The Rod of Iron by Wade Fransson

(3 customer reviews)

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Casey Kasem, the author’s radio companion throughout his troubled teenage years, summed up the approach to this book with his famous byline: “Keep your feet on the ground and keep reaching for the stars.” The Rod of Iron brings the author’s gut-wrenching emotional, intellectual, and spiritual journey to a startling conclusion. Across this trilogy the author carefully, and in a hugely entertaining way, documents the unexpected twists and turns of an obsessive quest for coherence. “Truthy,” superficial answers would not do.

The global digging for satisfactory answers that began in The People of the Sign, at the 1981 City of David archaeological expedition continues unabated. The Tower of Bab-El story is a mysterious “X Marks the Spot” starting point in The Rod of Iron, which quickly becomes an elusive destination – located in our modern era. The search leads to the ruins of ancient temples at Göbekli Tepe and then stretches outward, towards the heavens, as the author finally connects the dots on earth to those indicated by distant stars. These ever-larger patterns ultimately unveil the solutions to riddle after puzzle after mystery in what one reviewer called a “relentless search for truth.”The author unpacks the Bible’s cryptic message: That which the citizens of Bab-El sought to attain is within the reach of a unified planet. The implications of that statement are among the astounding discoveries in this tightly written book.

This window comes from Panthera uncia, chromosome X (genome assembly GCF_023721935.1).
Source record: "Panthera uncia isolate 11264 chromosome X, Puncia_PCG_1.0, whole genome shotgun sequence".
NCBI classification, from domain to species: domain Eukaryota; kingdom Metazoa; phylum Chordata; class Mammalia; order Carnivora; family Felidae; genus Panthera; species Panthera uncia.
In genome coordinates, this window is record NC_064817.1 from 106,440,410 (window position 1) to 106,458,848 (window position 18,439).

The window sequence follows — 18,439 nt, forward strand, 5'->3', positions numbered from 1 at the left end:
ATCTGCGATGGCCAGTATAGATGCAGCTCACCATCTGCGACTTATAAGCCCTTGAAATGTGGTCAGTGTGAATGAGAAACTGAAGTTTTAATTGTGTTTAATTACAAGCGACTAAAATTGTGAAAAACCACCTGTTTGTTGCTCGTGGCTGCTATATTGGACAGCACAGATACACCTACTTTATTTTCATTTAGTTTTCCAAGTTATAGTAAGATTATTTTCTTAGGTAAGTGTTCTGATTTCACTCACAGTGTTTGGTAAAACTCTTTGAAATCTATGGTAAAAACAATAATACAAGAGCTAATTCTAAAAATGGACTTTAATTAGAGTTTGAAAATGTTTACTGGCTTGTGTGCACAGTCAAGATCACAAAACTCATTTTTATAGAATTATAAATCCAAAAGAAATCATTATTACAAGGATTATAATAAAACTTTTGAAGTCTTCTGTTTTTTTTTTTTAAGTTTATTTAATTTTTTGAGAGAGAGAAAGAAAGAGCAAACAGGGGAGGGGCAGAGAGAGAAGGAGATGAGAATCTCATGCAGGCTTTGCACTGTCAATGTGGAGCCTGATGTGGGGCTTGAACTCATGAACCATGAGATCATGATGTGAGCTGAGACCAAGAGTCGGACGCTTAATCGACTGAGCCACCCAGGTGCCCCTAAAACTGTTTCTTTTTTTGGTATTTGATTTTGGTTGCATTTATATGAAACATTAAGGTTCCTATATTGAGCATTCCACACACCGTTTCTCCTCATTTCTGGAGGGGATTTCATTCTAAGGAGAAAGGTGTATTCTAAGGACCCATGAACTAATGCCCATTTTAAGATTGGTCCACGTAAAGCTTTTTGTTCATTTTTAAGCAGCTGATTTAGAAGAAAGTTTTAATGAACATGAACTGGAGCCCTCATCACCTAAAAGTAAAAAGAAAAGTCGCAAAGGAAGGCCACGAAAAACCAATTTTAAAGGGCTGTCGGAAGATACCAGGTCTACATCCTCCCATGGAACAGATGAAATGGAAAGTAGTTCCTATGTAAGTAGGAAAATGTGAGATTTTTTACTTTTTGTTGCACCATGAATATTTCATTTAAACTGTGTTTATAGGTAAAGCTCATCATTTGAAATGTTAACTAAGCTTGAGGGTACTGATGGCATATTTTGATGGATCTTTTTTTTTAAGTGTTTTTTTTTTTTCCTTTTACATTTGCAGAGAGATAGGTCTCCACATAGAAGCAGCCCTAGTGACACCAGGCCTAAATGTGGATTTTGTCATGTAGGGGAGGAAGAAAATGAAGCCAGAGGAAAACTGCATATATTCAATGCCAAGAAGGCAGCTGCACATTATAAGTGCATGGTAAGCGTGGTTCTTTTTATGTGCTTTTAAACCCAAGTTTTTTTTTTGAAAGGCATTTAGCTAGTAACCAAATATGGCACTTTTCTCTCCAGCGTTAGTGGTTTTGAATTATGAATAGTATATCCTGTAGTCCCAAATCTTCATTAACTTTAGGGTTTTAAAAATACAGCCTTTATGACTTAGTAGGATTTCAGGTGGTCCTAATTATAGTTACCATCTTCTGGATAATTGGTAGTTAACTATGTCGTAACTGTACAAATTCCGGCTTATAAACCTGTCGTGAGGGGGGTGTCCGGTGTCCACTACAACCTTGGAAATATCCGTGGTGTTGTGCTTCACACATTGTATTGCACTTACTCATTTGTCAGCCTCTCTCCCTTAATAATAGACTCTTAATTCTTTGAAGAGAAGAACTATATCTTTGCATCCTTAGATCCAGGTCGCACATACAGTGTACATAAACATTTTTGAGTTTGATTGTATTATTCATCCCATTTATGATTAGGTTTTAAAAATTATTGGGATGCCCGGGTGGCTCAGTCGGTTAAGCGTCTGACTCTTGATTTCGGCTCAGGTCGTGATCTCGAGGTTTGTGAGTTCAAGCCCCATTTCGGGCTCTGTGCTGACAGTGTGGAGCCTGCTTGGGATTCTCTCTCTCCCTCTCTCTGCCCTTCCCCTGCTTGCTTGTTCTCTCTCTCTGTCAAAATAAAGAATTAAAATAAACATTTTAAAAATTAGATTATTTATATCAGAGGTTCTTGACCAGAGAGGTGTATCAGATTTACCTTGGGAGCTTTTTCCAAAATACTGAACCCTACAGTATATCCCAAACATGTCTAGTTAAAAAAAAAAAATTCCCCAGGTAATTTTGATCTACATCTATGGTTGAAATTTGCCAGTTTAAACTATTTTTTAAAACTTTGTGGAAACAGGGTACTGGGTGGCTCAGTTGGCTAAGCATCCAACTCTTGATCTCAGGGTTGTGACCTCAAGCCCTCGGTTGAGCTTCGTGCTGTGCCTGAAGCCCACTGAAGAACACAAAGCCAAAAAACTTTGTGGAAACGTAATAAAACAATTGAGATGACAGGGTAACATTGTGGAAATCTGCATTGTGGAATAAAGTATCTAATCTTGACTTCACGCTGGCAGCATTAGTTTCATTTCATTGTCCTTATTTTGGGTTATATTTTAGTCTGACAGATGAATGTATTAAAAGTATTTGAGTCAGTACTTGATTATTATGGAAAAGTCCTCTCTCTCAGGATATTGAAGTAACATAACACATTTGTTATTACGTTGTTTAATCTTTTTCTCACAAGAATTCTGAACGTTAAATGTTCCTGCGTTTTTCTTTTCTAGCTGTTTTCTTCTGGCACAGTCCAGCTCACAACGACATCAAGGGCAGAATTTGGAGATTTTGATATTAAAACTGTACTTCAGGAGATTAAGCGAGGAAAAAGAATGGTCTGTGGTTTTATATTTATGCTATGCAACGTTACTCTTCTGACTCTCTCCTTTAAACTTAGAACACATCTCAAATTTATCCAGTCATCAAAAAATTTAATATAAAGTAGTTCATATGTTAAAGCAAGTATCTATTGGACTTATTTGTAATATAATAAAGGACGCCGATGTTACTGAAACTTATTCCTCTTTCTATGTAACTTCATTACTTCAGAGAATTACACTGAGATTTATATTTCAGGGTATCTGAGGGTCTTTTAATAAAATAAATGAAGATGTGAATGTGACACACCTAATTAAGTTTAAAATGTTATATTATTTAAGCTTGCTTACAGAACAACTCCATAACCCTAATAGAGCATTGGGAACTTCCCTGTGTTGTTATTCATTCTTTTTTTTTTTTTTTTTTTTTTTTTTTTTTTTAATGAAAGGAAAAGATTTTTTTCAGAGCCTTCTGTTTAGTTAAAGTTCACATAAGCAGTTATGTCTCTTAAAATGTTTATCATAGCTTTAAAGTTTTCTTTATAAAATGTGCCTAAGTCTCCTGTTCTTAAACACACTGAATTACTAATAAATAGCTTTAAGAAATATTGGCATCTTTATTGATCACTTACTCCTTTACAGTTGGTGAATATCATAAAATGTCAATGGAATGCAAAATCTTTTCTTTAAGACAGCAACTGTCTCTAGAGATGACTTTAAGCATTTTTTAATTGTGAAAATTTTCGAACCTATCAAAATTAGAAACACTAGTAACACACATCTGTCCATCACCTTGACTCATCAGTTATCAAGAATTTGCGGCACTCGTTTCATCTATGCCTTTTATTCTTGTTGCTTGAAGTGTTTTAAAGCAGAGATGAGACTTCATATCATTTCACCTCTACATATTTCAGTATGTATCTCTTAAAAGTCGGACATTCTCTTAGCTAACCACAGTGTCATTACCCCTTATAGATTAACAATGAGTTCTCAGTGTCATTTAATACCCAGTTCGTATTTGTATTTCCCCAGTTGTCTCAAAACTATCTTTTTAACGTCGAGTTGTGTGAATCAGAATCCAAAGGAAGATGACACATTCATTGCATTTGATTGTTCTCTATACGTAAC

Fans of The People of the Sign and The Hardness of the Heart are sure to find The Rod of Iron a fascinating, surprising and satisfying conclusion to Mr. Fransson’s opus, as the lyrical threads of the author’s life come together in a crescendo worth the considerable effort needed to digest the vast internal and external territory covered along the way. His outrageous hypotheses are thoroughly tested against historical events and modern science. The intricate nuances of science and philosophy are explained using verses from the Bible, articles from Scientific American, Indian Legends, official government websites, and the author’s personal life events. References to Beatles songs like The Long and Winding Road, Across the Universe and All You Need is Love form a fitting backdrop to this riveting story that is unlike any other.


About the Author

Wade Fransson´s diverse background includes writing, international public speaking, executive roles with various corporations, and three technology startups. He currently lives in Madison, Wisconsin, with his wife, two children, and a growing menagerie of pets.


Additional information

Weight 9.2 oz
Dimensions 6 × 1 × 9 in

3 reviews for The Rod of Iron by Wade Fransson

  1. JayTee

    This is the final book of Wade Fransson’s autobiographical trilogy which describes the amazing spiritual journey of his lifetime, from membership and ministry in a major evangelical community to the discovery and acceptance of a universal perspective that fulfilled his expectations of Biblical prophecy. Although the first two books provide fascinating insights on his background and details of the earlier part of his quest, this concluding book can also be read as a ‘stand alone’ book. It is certainly a ‘must’ for those who have read the first two.